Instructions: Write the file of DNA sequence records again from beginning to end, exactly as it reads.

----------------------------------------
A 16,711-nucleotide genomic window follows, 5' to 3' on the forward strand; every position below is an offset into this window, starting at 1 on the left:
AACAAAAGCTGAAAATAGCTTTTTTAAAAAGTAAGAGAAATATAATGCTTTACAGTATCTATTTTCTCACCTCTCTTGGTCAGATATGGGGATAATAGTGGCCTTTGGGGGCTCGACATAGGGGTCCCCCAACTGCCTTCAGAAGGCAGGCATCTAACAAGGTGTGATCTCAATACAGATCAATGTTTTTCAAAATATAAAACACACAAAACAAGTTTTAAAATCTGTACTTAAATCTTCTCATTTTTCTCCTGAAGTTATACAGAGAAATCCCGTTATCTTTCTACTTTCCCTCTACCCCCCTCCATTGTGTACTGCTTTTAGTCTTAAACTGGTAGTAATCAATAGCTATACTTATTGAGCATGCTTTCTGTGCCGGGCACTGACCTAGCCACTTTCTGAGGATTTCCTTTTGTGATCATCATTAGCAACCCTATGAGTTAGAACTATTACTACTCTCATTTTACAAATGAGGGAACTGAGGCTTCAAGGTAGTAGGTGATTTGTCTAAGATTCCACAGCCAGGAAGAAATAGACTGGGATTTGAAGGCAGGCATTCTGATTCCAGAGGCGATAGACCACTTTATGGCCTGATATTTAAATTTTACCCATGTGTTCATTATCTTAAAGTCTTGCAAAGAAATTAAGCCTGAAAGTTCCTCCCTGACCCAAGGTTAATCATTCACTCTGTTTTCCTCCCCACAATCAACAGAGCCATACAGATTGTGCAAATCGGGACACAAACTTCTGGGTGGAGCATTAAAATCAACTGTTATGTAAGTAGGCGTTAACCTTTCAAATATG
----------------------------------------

A 16,711-nucleotide genomic window follows, 5' to 3' on the forward strand; every position below is an offset into this window, starting at 1 on the left:
AACAAAAGCTGAAAATAGCTTTTTTAAAAAGTAAGAGAAATATAATGCTTTACAGTATCTATTTTCTCACCTCTCTTGGTCAGATATGGGGATAATAGTGGCCTTTGGGGGCTCGACATAGGGGTCCCCCAACTGCCTTCAGAAGGCAGGCATCTAACAAGGTGTGATCTCAATACAGATCAATGTTTTTCAAAATATAAAACACACAAAACAAGTTTTAAAATCTGTACTTAAATCTTCTCATTTTTCTCCTGAAGTTATACAGAGAAATCCCGTTATCTTTCTACTTTCCCTCTACCCCCCTCCATTGTGTACTGCTTTTAGTCTTAAACTGGTAGTAATCAATAGCTATACTTATTGAGCATGCTTTCTGTGCCGGGCACTGACCTAGCCACTTTCTGAGGATTTCCTTTTGTGATCATCATTAGCAACCCTATGAGTTAGAACTATTACTACTCTCATTTTACAAATGAGGGAACTGAGGCTTCAAGGTAGTAGGTGATTTGTCTAAGATTCCACAGCCAGGAAGAAATAGACTGGGATTTGAAGGCAGGCATTCTGATTCCAGAGGCGATAGACCACTTTATGGCCTGATATTTAAATTTTACCCATGTGTTCATTATCTTAAAGTCTTGCAAAGAAATTAAGCCTGAAAGTTCCTCCCTGACCCAAGGTTAATCATTCACTCTGTTTTCCTCCCCACAATCAACAGAGCCATACAGATTGTGCAAATCGGGACACAAACTTCTGGGTGGAGCATTAAAATCAACTGTTATGTAAGTAGGCGTTAACCTTTCAAATATG